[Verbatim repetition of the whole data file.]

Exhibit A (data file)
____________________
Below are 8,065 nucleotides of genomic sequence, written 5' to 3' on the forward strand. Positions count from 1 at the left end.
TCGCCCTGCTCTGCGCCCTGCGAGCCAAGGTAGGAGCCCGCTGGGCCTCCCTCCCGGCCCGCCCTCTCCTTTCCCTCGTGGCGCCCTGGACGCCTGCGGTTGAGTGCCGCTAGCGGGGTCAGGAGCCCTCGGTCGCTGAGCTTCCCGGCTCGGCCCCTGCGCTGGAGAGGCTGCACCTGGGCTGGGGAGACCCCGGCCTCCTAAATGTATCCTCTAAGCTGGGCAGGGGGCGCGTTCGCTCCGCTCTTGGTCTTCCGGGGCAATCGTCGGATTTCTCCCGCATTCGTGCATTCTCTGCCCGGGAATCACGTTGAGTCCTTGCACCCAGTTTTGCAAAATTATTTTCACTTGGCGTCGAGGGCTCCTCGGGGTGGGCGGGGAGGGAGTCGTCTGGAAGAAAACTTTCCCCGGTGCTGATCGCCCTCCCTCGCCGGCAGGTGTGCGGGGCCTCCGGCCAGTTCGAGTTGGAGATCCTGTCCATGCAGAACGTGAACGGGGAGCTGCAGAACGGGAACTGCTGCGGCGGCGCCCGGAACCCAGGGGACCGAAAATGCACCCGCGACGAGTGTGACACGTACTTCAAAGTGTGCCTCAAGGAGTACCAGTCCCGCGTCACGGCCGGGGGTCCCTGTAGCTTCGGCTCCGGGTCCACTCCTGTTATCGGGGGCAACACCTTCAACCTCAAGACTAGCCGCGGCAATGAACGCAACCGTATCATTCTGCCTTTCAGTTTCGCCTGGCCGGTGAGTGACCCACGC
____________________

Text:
Below are 8,065 nucleotides of genomic sequence, written 5' to 3' on the forward strand. Positions count from 1 at the left end.
TCGCCCTGCTCTGCGCCCTGCGAGCCAAGGTAGGAGCCCGCTGGGCCTCCCTCCCGGCCCGCCCTCTCCTTTCCCTCGTGGCGCCCTGGACGCCTGCGGTTGAGTGCCGCTAGCGGGGTCAGGAGCCCTCGGTCGCTGAGCTTCCCGGCTCGGCCCCTGCGCTGGAGAGGCTGCACCTGGGCTGGGGAGACCCCGGCCTCCTAAATGTATCCTCTAAGCTGGGCAGGGGGCGCGTTCGCTCCGCTCTTGGTCTTCCGGGGCAATCGTCGGATTTCTCCCGCATTCGTGCATTCTCTGCCCGGGAATCACGTTGAGTCCTTGCACCCAGTTTTGCAAAATTATTTTCACTTGGCGTCGAGGGCTCCTCGGGGTGGGCGGGGAGGGAGTCGTCTGGAAGAAAACTTTCCCCGGTGCTGATCGCCCTCCCTCGCCGGCAGGTGTGCGGGGCCTCCGGCCAGTTCGAGTTGGAGATCCTGTCCATGCAGAACGTGAACGGGGAGCTGCAGAACGGGAACTGCTGCGGCGGCGCCCGGAACCCAGGGGACCGAAAATGCACCCGCGACGAGTGTGACACGTACTTCAAAGTGTGCCTCAAGGAGTACCAGTCCCGCGTCACGGCCGGGGGTCCCTGTAGCTTCGGCTCCGGGTCCACTCCTGTTATCGGGGGCAACACCTTCAACCTCAAGACTAGCCGCGGCAATGAACGCAACCGTATCATTCTGCCTTTCAGTTTCGCCTGGCCGGTGAGTGACCCACGC